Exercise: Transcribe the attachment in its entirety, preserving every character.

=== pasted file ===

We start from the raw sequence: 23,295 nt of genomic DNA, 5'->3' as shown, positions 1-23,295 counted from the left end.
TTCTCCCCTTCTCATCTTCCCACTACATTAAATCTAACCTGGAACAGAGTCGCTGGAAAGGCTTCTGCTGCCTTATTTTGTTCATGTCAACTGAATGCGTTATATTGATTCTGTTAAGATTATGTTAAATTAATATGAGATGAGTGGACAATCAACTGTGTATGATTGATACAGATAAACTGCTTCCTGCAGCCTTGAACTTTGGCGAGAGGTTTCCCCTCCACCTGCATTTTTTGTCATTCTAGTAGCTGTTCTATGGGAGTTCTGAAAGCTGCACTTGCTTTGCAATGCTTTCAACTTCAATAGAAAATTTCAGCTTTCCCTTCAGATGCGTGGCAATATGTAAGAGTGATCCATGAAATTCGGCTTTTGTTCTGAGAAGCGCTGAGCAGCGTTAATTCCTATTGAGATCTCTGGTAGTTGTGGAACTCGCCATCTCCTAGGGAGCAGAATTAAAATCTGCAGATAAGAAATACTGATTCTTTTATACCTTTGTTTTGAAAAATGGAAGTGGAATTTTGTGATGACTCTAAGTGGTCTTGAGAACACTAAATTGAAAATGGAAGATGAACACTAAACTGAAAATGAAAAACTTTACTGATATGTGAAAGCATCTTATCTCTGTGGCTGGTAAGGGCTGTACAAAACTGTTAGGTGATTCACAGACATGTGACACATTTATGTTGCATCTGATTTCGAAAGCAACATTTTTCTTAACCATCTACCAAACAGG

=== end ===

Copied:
We start from the raw sequence: 23,295 nt of genomic DNA, 5'->3' as shown, positions 1-23,295 counted from the left end.
TTCTCCCCTTCTCATCTTCCCACTACATTAAATCTAACCTGGAACAGAGTCGCTGGAAAGGCTTCTGCTGCCTTATTTTGTTCATGTCAACTGAATGCGTTATATTGATTCTGTTAAGATTATGTTAAATTAATATGAGATGAGTGGACAATCAACTGTGTATGATTGATACAGATAAACTGCTTCCTGCAGCCTTGAACTTTGGCGAGAGGTTTCCCCTCCACCTGCATTTTTTGTCATTCTAGTAGCTGTTCTATGGGAGTTCTGAAAGCTGCACTTGCTTTGCAATGCTTTCAACTTCAATAGAAAATTTCAGCTTTCCCTTCAGATGCGTGGCAATATGTAAGAGTGATCCATGAAATTCGGCTTTTGTTCTGAGAAGCGCTGAGCAGCGTTAATTCCTATTGAGATCTCTGGTAGTTGTGGAACTCGCCATCTCCTAGGGAGCAGAATTAAAATCTGCAGATAAGAAATACTGATTCTTTTATACCTTTGTTTTGAAAAATGGAAGTGGAATTTTGTGATGACTCTAAGTGGTCTTGAGAACACTAAATTGAAAATGGAAGATGAACACTAAACTGAAAATGAAAAACTTTACTGATATGTGAAAGCATCTTATCTCTGTGGCTGGTAAGGGCTGTACAAAACTGTTAGGTGATTCACAGACATGTGACACATTTATGTTGCATCTGATTTCGAAAGCAACATTTTTCTTAACCATCTACCAAACAGG